Pa. high court reinstates Monsignor Lynn conviction over Philly child abuse

     Monsignor William Lynn walks from the criminal justice center after a bail hearing last year in Philadelphia. The state Supreme Court has reinstated the landmark child-endangerment conviction of a Roman Catholic monsignor. (AP file photo)

    Monsignor William Lynn walks from the criminal justice center after a bail hearing last year in Philadelphia. The state Supreme Court has reinstated the landmark child-endangerment conviction of a Roman Catholic monsignor. (AP file photo)

    Pennsylvania’s highest court on Monday reinstated the landmark child-endangerment conviction of a Roman Catholic monsignor who was the first U.S. church official ever prosecuted over his handling of sex abuse complaints.

     

    The Pennsylvania Supreme Court upheld the 2012 felony conviction of Monsignor William Lynn for endangering an altar boy abused by a priest who had been transferred to his parish despite earlier complaints.

    Lynn’s lawyers have long argued that Lynn, as secretary for clergy, was not responsible for the welfare of the victim under existing Pennsylvania law. However, the state Supreme Court in a 4-1 ruling disagreed, potentially sending the 64-year-old Lynn back to prison.

    “(Lynn) was a person supervising the welfare of many children because, as a high-ranking official in the archdiocese of Philadelphia, he was specifically responsible for protecting children from sexually abusive priests,” Justice Max Baer wrote.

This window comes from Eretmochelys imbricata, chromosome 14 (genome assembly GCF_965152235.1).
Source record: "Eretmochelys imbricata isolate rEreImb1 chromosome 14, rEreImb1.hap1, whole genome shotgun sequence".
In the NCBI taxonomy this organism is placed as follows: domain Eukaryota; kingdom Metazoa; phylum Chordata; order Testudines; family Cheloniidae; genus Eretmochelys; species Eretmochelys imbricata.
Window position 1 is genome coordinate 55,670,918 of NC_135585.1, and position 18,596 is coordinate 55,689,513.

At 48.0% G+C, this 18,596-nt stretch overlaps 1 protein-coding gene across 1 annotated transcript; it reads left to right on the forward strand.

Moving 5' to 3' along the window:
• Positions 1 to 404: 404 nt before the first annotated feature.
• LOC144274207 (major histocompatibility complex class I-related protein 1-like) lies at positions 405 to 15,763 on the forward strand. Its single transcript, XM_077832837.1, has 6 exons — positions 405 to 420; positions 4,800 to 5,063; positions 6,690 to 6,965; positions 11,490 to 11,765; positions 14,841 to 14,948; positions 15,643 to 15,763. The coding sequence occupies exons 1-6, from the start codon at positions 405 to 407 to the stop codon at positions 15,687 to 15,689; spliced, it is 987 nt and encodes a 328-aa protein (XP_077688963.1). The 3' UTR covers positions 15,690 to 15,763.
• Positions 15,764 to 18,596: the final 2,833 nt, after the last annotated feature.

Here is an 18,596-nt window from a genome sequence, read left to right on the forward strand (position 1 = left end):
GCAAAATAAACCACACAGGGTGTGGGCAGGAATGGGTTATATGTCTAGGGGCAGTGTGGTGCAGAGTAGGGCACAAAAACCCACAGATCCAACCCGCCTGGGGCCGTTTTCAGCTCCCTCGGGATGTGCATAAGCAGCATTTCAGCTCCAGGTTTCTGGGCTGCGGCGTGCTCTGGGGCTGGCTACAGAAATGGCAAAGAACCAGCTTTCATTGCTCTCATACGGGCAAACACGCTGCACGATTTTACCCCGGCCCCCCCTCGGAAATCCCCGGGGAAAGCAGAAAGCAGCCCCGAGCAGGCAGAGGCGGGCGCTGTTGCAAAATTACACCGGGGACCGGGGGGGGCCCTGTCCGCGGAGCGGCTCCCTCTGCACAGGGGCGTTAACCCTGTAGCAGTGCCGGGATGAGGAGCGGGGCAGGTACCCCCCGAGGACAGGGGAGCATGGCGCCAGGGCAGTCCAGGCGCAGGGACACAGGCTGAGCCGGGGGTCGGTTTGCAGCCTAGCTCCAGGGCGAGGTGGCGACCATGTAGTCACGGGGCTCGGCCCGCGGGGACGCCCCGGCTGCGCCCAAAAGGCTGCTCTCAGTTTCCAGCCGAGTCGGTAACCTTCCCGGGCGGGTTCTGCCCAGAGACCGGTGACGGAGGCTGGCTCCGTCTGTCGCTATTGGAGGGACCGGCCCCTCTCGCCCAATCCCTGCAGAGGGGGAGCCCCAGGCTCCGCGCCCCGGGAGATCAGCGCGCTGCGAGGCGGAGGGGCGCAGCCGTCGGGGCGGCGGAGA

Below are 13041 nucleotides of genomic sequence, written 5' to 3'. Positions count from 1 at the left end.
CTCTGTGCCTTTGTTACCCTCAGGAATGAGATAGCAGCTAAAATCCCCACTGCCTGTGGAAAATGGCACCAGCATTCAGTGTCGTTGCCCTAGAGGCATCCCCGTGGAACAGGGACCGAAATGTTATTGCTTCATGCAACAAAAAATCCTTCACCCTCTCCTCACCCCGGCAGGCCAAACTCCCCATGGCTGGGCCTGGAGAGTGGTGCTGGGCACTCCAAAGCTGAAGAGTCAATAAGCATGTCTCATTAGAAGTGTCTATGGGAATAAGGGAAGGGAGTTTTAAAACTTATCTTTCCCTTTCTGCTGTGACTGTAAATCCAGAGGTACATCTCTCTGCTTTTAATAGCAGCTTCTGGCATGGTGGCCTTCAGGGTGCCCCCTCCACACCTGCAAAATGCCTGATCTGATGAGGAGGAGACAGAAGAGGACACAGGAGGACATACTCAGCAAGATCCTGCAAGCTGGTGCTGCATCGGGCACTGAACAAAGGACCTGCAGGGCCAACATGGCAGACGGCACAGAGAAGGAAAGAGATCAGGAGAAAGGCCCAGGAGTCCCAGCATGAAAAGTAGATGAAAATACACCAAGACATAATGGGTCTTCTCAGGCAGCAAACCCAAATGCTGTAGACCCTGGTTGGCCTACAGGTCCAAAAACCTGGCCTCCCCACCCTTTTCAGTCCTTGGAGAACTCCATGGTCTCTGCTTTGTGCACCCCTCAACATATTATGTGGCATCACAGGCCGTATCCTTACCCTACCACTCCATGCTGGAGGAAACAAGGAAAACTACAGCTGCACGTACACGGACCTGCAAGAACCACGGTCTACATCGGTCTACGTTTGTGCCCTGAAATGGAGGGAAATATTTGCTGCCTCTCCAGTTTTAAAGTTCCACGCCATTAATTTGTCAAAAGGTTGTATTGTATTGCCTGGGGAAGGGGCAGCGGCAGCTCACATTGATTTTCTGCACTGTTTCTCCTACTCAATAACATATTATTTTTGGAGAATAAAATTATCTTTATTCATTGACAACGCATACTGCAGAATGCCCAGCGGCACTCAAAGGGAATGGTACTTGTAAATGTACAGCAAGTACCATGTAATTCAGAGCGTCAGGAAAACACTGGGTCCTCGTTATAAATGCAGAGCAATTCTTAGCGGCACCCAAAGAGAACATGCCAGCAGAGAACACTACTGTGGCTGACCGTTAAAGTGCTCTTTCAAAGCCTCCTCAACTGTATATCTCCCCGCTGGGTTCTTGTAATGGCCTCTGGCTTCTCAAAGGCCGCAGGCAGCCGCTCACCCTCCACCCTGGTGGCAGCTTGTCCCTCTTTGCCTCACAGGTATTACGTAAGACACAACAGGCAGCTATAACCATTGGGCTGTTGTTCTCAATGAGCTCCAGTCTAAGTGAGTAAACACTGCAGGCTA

Lynn had served half of a three-to-six-year sentence when a Superior Court opinion in late 2013 threw out his conviction and led to his release. He has remained on house arrest, in a Northeast Philadelphia rectory, while prosecutors appealed.

    Defense lawyer Thomas Bergstrom said Lynn may appeal the novel legal issues in the case to the U.S. Supreme Court.

    “They’re equating Lynn with being in charge of all of the children of the archdiocese, whether they were abused or not,” Bergstrom said. “It’s troubling to me that this broad approach would be approved by the court.”

    “He, Lynn, never even knew about this abuse until 2009 and never even knew the child existed, let alone that he was being abused by (the Rev. Edward) Avery,” Bergstrom said.

    Avery pleaded guilty to abusing the boy but later recanted his apparent admission during Lynn’s trial. He was- sentenced to 2 1/2 to five years in prison.

    Avery was one of several priests reassigned to unsuspecting parishes despite complaints that Lynn reviewed at the archdiocese, where he held the high-ranking post under two cardinals from 1992 to 2004.

    “I did not intend any harm to come to (the boy). The fact is, my best was not good enough to stop that harm,” Lynn said at his July 2012 sentencing. “I am a parish priest. I should have stayed (one).”

    The same boy also accused another priest and a teacher at the same parish of abusing him. Both were convicted.

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